At about eleven in the morning the girls had their gear ready and put on their rubber boots. The eldest was almost twelve and the younger ten. As they left they were horrified when their mother informed them that they were to take their four-year old brother with them. They both protested but their mother was adamant that their brother would enjoy fishing and that if he didn’t go, neither would they. She also gave them strict instructions that they were to make sure that he did not fall in and that he be keep out of danger in the form of traffic on the village roads. So it was that a threesome set out walking together down the almost-deserted village road to the pond. They covered the short distance fast and quickly found a good spot, on the banks of the pond. From their vantage point they could see through the greenish pond water to the black mud at the bottom and, best of all, they could see many black and silver tiddlers darting to and fro in the water. As their excited children’s voices rose up they interrupted the old lady’s contemplation of the church and she brought her gaze to the foreground to watch the fishing activities with some interest.
It immediately became obvious to the girls that their brother was a problem. He kept on trying to get into the water. They realized that keeping him out of the water was going to be a full-time job and would greatly distract from their tiddler catching mission. Somehow, by telepathy, they decided to frighten him into submission.
The eldest told him, “Be careful, don’t go too close. A green slimy monster lives in the bottom of the pond. You do not want him to disturb him or he will get you. He eats small boys.”
The younger added, “Yes, and his hair is pond weeds and he rises up with a wail. You must not disturb him. Sometimes small boys, just like you, have disappeared. People say that it is because they put their toes in the water.”
“It is an awful way to die. No-one wants to be dragged into the murky depths of the mud in this pond. You die in the mud and they would never even find the body.”
The boy’s interest was stimulated. He liked slugs and snails and thought how wonderful it would be to see a green slimy monster. All at once his options seemed obvious and so he stood behind his oldest sister and, as she leaned over to haul up a tiddler laden jam jar, he gave her a shove. She let out a piercing scream and flailed her arms and legs out so that she landed in the water with a wholesome plop.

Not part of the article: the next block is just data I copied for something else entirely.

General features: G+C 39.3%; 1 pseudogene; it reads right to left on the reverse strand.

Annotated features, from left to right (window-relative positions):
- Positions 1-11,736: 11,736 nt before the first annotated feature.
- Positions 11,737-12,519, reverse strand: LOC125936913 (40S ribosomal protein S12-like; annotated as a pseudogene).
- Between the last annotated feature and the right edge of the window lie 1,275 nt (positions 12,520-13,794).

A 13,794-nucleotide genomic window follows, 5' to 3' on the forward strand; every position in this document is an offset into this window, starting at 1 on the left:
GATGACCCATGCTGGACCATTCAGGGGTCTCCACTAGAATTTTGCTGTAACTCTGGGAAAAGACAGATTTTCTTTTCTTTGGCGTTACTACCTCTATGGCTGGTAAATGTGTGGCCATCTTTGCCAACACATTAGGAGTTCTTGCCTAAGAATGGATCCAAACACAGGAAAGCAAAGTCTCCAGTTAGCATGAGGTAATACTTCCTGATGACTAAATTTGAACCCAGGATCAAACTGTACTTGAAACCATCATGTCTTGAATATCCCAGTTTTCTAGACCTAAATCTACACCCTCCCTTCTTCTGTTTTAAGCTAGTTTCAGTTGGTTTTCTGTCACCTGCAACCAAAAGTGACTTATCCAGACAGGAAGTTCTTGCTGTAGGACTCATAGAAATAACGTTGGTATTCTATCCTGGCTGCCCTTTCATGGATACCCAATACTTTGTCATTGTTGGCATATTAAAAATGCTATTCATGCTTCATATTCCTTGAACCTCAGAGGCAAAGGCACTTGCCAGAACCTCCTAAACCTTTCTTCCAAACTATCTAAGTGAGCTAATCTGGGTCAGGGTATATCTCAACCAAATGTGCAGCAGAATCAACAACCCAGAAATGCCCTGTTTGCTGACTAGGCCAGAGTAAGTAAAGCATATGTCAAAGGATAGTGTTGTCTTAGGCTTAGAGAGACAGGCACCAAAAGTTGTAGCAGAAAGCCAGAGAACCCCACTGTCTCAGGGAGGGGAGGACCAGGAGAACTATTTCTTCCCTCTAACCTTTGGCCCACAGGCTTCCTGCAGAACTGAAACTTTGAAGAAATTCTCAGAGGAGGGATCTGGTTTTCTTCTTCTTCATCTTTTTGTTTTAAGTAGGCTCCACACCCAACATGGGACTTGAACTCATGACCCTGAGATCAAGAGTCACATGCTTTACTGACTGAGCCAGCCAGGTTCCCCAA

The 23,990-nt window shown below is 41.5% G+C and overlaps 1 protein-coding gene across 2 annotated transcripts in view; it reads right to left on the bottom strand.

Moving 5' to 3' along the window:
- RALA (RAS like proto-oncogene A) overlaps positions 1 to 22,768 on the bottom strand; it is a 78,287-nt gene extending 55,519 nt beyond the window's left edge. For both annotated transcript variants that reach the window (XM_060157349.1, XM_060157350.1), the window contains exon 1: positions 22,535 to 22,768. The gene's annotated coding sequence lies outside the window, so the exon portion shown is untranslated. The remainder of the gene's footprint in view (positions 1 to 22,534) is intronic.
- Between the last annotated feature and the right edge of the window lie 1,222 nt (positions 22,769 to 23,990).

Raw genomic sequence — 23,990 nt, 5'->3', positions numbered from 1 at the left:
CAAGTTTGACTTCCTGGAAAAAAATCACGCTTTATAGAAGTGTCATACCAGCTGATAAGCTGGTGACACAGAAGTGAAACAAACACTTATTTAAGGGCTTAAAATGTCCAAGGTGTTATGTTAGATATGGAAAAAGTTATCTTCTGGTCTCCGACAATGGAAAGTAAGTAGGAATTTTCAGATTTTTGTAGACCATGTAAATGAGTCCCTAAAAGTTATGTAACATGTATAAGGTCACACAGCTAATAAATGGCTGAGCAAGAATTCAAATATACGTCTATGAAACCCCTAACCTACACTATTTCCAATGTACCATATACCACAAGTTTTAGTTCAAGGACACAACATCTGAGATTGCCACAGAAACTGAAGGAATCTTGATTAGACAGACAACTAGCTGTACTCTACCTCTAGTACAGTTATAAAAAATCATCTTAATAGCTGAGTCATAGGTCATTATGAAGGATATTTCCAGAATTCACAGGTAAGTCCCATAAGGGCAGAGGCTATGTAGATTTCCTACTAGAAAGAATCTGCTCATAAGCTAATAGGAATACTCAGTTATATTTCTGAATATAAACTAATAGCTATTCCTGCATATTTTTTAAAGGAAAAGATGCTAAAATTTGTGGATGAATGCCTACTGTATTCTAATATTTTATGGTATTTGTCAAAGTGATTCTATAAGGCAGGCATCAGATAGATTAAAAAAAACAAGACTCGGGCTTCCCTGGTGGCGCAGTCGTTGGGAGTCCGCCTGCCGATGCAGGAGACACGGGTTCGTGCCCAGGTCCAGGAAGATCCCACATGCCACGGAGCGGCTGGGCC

The noise and commotion disrupted the serenity of the village. Immediately every bird within earshot, including the ducks on the pond, became airborne each of them shrieking in their own way as they rose into the air. The bird’s shrill alarm alerted the village dogs who added their yelps to the general uproar. The village cronies in the pub immediately ejected from the public bar and walked up the street, some with their pints still in their hands, to investigate what was going on.
The dying old lady took an immediate lease of new life and got out of bed. Within seconds she was downstairs and standing at her garden gate watching the wet girl climb out of the muddy waters. She was the first adult on the scene and might have been tempted to retreat back to bed had she not been greeted by the pub cronies. They shouted her name as they arrived to see the miracle of her resurrection.
The children were oblivious to the disturbance which they had caused and gathered up their tiddler tackle and began their walk back to their grandparent’s house. The wet eldest girl was a pitiful sight with weeds hanging from her wet clothing and mud covering the lower portion of her body. The little boy mused that, perhaps, she was the alleged pond monster. As they walked back the occupants of the houses overlooking the green came out to watch. Their interest gave the scene a parade-like stance.
When the children were close to their home their grandmother came rushing out with a towel. Word had somehow traveled much more quickly than the children and she already knew what had happened. She greeted them, not with an admonition about the mishap in the pond but with the affirmation that, today, they had worked a miracle in the form of bringing an old lady back to life.